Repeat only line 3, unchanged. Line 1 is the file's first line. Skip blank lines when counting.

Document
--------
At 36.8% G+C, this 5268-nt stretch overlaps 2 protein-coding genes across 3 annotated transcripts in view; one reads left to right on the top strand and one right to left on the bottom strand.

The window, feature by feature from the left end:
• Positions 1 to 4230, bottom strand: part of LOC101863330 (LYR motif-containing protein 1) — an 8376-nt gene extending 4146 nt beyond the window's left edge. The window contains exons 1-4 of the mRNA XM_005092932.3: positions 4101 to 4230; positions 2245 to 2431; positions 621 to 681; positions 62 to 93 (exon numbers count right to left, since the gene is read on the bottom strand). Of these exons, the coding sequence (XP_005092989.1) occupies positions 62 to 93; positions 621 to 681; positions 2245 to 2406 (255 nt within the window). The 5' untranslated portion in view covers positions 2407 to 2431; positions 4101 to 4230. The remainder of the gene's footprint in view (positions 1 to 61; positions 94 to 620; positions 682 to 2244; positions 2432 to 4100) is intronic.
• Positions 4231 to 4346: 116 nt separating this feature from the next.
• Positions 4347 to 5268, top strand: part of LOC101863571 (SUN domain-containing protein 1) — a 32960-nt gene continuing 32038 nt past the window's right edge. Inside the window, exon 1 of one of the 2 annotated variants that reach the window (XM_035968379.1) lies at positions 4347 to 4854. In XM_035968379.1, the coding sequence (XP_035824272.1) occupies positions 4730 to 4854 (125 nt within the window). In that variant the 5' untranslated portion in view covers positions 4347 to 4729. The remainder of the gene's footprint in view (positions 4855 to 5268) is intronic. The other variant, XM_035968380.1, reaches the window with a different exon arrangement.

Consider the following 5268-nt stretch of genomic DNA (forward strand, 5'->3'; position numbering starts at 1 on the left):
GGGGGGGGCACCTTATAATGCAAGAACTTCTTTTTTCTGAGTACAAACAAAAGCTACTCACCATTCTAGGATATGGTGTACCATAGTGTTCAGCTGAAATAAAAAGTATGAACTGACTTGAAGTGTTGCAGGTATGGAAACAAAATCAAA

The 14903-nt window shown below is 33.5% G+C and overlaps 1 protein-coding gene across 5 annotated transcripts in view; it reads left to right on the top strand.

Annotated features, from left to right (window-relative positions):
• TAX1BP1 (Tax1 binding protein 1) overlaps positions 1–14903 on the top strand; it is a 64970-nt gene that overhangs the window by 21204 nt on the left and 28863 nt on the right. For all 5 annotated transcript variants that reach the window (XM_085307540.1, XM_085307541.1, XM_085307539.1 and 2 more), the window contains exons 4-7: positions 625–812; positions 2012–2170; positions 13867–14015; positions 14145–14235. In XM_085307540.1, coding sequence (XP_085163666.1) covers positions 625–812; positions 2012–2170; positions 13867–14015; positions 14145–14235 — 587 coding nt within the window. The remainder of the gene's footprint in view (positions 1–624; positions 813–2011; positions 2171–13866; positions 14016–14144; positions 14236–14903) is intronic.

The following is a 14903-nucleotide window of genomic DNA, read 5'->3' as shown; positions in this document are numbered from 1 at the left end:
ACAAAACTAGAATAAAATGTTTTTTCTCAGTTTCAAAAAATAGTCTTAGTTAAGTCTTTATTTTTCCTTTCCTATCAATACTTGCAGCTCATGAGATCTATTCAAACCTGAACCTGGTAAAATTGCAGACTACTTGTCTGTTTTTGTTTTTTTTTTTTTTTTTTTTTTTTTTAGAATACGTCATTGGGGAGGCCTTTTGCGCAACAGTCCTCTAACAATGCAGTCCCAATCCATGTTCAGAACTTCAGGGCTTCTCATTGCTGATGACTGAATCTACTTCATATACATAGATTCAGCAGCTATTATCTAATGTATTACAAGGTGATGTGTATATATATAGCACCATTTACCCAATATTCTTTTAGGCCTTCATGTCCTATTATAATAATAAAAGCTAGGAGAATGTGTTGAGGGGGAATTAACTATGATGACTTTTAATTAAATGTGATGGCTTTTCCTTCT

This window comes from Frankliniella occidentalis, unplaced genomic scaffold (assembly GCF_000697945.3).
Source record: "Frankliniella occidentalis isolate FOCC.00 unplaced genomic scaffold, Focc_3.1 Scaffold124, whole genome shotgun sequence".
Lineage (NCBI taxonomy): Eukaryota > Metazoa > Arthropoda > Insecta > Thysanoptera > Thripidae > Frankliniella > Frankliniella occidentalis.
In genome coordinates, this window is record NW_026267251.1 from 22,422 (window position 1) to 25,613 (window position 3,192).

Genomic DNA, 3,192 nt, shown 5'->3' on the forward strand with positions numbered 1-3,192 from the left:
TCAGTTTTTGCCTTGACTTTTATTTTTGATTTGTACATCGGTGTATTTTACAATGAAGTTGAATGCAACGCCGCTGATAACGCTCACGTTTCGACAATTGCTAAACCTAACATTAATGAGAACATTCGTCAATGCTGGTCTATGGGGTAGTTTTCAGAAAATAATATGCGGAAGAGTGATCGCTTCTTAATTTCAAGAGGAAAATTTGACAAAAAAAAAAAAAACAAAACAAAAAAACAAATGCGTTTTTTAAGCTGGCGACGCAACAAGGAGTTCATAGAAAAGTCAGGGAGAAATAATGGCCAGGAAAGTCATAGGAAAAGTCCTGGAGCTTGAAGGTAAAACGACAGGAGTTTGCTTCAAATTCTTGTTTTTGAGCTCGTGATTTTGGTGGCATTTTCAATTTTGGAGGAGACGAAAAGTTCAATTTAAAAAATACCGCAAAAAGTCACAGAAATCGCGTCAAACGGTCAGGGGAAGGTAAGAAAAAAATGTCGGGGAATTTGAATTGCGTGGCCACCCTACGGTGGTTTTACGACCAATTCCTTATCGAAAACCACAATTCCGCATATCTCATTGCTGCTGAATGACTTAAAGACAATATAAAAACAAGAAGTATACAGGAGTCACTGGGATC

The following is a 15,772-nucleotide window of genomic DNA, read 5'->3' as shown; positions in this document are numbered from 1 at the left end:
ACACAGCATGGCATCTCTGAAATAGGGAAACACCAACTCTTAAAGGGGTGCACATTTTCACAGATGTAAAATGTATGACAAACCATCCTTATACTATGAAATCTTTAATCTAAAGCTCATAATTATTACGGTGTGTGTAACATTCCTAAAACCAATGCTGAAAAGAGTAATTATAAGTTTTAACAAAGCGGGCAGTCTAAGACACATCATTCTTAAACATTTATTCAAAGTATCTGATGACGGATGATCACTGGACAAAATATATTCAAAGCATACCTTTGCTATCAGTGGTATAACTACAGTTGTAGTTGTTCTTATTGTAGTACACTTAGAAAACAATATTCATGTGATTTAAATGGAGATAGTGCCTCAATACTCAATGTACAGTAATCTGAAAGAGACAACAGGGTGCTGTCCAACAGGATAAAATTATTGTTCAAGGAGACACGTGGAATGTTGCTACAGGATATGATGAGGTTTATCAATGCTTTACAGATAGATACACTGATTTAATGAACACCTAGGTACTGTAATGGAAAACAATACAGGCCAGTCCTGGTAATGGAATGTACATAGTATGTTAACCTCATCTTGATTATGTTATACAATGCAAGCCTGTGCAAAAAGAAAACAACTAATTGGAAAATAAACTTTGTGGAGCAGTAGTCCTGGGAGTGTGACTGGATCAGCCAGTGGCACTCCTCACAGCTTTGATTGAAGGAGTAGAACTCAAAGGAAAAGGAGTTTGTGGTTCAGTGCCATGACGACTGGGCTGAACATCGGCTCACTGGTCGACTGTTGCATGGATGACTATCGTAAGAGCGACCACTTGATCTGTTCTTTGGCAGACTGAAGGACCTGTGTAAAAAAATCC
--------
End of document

• Positions 1 to 4230, bottom strand: part of LOC101863330 (LYR motif-containing protein 1) — an 8376-nt gene extending 4146 nt beyond the window's left edge. The window contains exons 1-4 of the mRNA XM_005092932.3: positions 4101 to 4230; positions 2245 to 2431; positions 621 to 681; positions 62 to 93 (exon numbers count right to left, since the gene is read on the bottom strand). Of these exons, the coding sequence (XP_005092989.1) occupies positions 62 to 93; positions 621 to 681; positions 2245 to 2406 (255 nt within the window). The 5' untranslated portion in view covers positions 2407 to 2431; positions 4101 to 4230. The remainder of the gene's footprint in view (positions 1 to 61; positions 94 to 620; positions 682 to 2244; positions 2432 to 4100) is intronic.